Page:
Trees can make the outside of your home beautiful. Having trees in your yard may create opportunities for a shaded lounge area, a place to hang a tire swing and somewhere to build a tree house. As much as trees can add to your property, maintaining them is an important step to helping protect your property.
Why Do It?
Trees need to be trimmed or pruned regularly, and sometimes branches must be cut off to help ensure the health of the tree and your family’s safety. There are many reasons tree trimming can be a vital part of yard maintenance. According to the U.S. Department of Agriculture (USDA), trees need to pruned first for safety, next for health and finally for aesthetics. Let’s look at each of these benefits:
- Safety: Removing branches that may cause damage to property or people if they fall can be a primary reason for tree trimming.
- Tree Health: Cutting dead or diseased branches may help benefit the overall health of the tree. In addition, pruning may also encourage trees to develop stronger core structures to help withstand the elements.
- Aesthetics: Trimming a tree may help accentuate its physical appearance and improve flower or fruit production.
The Arbor Day Foundation suggests pruning or trimming trees once per year during the dormant season. According to the University of Minnesota Extension, circumstances such as these may prompt an immediate trimming:
- The tree’s growth obstructs visibility for pedestrians or vehicles.
- A storm causes limbs to fall onto power lines. Make sure to contact your local utility company to handle the job as it’s simply too dangerous to even get close to power lines.
- The tree’s growth may threaten your home or property. If you feel a tree needs to be pruned because it may cause damage to your home, it’s important to contact an arborist to help with the trimming.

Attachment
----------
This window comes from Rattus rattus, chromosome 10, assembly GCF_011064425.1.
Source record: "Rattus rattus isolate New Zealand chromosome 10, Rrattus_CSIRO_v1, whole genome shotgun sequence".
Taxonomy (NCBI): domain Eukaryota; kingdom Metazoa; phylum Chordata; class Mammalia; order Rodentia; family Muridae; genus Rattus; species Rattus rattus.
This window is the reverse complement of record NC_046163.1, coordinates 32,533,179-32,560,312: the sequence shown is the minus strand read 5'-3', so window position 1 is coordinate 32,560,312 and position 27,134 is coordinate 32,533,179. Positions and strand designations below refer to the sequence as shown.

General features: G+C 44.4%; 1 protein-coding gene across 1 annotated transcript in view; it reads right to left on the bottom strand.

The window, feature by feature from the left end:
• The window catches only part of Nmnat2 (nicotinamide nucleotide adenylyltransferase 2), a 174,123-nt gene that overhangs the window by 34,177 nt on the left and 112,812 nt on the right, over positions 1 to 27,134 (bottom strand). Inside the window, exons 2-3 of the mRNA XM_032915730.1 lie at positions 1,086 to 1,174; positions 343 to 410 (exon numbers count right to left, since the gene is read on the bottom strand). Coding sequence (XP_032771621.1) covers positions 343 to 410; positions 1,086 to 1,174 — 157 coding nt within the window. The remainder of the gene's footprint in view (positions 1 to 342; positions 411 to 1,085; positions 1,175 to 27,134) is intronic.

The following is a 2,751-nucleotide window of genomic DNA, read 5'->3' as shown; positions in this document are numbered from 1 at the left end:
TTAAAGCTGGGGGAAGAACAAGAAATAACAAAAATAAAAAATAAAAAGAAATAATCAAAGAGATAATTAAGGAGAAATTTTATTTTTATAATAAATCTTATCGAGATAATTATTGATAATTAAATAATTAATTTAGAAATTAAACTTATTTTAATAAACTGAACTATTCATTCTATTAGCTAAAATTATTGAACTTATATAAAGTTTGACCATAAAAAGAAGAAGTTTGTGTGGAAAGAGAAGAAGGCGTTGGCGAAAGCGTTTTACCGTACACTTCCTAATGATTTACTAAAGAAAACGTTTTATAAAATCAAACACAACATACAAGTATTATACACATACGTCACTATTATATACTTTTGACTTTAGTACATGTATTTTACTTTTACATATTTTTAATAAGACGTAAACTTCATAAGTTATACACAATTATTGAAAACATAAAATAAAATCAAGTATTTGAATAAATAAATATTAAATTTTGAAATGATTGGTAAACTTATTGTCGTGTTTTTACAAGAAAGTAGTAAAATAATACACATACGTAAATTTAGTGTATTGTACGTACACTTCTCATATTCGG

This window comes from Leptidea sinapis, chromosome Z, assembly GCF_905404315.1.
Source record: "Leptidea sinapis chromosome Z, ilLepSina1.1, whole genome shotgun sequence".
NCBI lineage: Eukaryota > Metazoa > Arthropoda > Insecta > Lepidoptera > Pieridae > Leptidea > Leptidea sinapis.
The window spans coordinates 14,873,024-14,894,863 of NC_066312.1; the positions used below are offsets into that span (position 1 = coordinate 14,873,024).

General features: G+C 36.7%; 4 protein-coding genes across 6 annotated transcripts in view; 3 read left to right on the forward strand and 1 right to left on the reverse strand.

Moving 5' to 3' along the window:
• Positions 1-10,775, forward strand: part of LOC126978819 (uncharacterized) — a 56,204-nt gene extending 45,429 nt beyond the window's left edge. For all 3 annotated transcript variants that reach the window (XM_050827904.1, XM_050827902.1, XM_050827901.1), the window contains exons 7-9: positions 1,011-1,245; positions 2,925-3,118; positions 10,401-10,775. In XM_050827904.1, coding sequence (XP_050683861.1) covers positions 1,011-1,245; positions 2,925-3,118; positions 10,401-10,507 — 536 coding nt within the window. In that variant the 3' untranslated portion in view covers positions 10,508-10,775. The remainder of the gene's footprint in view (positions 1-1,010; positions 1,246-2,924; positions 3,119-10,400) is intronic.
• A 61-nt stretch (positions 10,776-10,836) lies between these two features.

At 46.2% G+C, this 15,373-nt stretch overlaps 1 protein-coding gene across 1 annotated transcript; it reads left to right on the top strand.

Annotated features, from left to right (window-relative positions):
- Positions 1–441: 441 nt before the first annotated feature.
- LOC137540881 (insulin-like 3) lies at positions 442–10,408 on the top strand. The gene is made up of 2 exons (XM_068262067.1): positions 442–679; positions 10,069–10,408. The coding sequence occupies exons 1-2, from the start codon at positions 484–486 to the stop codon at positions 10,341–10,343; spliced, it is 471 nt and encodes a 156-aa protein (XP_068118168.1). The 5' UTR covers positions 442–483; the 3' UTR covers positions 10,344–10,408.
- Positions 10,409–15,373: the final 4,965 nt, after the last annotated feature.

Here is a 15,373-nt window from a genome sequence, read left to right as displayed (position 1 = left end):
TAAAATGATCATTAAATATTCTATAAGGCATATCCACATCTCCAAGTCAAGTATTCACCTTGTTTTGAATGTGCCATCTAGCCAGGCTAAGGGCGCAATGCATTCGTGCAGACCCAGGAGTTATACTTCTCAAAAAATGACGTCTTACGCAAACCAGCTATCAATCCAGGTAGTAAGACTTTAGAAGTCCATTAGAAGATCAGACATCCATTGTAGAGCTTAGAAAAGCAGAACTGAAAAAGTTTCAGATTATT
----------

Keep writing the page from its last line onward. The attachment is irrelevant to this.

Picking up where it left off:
The most important rule when cutting a tree, according to the Occupational Safety and Health Administration, is personal safety. The best way to help ensure safety is to hire an arborist to clip back your trees. Trimming may often require a ladder and sometimes puts the trimmer in close proximity to power lines posing a potential danger, and the safest course of action is to always leave it up to a professional.
However, if you do decide to trim your own trees the USDA provides the following size guide to help you determine if it’s safe or not to cut the branches:
- Under 2 inches in diameter, proceed.
- Between 2 and 4 inches in diameter, think it over.
- Greater than 4 inches, contact an arborist.
Once again, if you have any doubt in your ability to properly assess the situation and conduct the pruning, call an arborist. An arborist has many years of experience and can complete the job in a safe and fast manner.
Overall, yearly tree trimming may help ensure your yard may be beautiful and safe for years to come.
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Credit to the Allstate Blog for textual content.